While I haven’t read all three of the books he attacked, I have read one: Twenty Boy Summer by Sarah Ockler.
When I read Ockler’s book two summers ago, I was shocked by its depth.
I may not have agreed with everything the main character did, but I saw its importance to the plot and to the character.
Without it, the book would not have been half as powerful.
Then last spring, I was able to meet Ockler while in New York and acquired an advanced copy of her upcoming novel, Fixing Delilah.
This book was even more powerful than her debut. Ockler’s books delve past all the pretenses and get into the angst and turmoil of being a teenager.
More importantly, they deal with death and what you’ll go through to find yourself.
It shocks and sickens me to hear someone calling Twenty Boy Summer “soft porn.” I don’t understand how someone can take such a beautifully deep piece of work and see only filth.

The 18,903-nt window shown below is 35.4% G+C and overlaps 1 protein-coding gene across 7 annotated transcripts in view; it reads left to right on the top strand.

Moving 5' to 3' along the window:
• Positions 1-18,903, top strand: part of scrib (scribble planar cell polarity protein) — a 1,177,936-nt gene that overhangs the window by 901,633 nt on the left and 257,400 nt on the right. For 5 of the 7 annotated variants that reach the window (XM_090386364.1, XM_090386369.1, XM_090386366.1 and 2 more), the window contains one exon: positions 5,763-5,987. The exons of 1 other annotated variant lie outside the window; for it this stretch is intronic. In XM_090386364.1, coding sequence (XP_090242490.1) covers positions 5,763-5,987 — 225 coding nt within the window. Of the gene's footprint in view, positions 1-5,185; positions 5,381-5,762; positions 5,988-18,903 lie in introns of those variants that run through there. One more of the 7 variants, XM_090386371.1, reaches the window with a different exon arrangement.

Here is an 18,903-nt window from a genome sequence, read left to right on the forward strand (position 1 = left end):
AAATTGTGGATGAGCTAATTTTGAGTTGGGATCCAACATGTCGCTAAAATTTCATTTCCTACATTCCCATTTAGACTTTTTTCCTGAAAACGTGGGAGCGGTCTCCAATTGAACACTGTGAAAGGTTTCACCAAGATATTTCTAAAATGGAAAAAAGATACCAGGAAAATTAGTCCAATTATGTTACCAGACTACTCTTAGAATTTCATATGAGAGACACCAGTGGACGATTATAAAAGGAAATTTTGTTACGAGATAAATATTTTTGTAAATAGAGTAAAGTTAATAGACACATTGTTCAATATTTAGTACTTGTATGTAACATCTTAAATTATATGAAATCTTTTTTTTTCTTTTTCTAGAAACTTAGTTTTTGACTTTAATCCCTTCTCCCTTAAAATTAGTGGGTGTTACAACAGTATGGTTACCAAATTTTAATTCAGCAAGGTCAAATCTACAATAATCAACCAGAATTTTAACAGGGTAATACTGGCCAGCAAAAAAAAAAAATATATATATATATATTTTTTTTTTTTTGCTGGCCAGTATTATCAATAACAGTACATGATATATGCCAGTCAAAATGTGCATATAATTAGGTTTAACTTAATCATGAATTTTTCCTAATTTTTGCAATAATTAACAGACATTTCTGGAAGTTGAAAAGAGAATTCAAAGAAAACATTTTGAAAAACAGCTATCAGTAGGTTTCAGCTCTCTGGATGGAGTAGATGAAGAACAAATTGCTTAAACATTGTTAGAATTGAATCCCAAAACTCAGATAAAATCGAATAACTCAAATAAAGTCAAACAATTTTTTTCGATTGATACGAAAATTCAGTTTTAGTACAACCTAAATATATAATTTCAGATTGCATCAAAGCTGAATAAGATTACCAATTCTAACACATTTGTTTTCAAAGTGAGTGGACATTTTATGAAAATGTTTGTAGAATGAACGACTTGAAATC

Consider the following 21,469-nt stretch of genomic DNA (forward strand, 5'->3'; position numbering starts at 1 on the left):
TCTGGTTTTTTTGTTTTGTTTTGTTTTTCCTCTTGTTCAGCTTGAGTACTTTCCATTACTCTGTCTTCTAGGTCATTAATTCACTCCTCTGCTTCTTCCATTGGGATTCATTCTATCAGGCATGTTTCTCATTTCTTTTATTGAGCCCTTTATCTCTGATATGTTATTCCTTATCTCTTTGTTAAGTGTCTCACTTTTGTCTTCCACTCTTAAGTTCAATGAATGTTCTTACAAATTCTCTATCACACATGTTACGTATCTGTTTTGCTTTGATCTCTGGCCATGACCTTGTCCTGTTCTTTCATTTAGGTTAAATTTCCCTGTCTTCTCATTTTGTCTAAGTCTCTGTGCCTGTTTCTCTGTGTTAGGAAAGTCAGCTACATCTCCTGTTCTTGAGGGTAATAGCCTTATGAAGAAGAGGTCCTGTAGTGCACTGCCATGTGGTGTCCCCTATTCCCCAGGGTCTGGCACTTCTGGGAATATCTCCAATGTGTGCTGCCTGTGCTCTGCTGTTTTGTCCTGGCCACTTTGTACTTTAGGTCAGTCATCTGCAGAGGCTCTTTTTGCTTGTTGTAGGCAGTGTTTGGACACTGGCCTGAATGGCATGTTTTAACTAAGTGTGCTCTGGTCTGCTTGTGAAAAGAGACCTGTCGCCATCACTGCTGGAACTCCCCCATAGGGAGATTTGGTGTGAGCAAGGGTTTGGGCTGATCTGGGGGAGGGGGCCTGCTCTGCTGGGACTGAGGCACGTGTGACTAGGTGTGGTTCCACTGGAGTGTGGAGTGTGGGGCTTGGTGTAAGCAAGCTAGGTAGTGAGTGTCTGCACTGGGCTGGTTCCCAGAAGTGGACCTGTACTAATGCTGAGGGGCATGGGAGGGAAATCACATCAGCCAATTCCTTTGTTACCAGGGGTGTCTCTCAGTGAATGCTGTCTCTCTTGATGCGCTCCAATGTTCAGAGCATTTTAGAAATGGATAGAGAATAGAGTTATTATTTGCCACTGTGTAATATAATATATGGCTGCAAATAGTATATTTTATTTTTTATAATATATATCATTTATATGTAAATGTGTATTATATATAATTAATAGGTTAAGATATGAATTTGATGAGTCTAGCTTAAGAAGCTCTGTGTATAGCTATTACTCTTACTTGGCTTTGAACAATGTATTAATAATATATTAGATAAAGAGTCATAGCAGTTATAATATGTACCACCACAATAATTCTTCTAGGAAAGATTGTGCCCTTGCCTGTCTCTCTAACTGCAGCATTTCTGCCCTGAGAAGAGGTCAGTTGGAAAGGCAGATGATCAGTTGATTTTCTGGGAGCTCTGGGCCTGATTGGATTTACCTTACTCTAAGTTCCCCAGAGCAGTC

Actually, I can. Scroggins and others book banners see words like “sex” and “drugs,” and immediately disregard everything else.
These people fixate on the less-savory threads of the story and miss the big picture, because surely, the mere mention of drugs will send kids off into a destructive spiral.
I read about wild parties and drinking and all unholy things, but that doesn’t mean I do any of it.
I don’t feel the need to get wasted because I’ve seen someone I love ruin her life while inebriated. And I don’t need to do drugs because I know what it can do to you and your relationships.
I know all this because I read and because I learn from what I read. This is the power of books.
Yet book banners don’t seem to understand that. Those evil words are just too powerful for teens’ eyes.